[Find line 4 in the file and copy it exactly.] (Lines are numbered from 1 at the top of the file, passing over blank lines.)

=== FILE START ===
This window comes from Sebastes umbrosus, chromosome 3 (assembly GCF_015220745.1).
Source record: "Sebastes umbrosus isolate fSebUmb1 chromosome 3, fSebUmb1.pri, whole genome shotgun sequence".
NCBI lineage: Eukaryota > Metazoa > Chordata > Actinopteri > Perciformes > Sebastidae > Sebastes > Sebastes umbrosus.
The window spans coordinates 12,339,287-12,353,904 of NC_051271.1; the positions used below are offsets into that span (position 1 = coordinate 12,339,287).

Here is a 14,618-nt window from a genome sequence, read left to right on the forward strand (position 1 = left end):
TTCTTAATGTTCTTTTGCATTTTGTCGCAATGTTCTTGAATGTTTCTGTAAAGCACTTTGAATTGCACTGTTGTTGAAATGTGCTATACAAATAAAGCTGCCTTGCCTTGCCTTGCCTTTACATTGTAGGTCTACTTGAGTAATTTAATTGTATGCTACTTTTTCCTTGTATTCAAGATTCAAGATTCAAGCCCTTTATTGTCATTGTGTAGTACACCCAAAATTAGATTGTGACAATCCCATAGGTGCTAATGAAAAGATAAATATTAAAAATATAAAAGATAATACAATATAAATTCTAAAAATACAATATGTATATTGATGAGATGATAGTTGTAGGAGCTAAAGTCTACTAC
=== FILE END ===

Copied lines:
The window spans coordinates 12,339,287-12,353,904 of NC_051271.1; the positions used below are offsets into that span (position 1 = coordinate 12,339,287).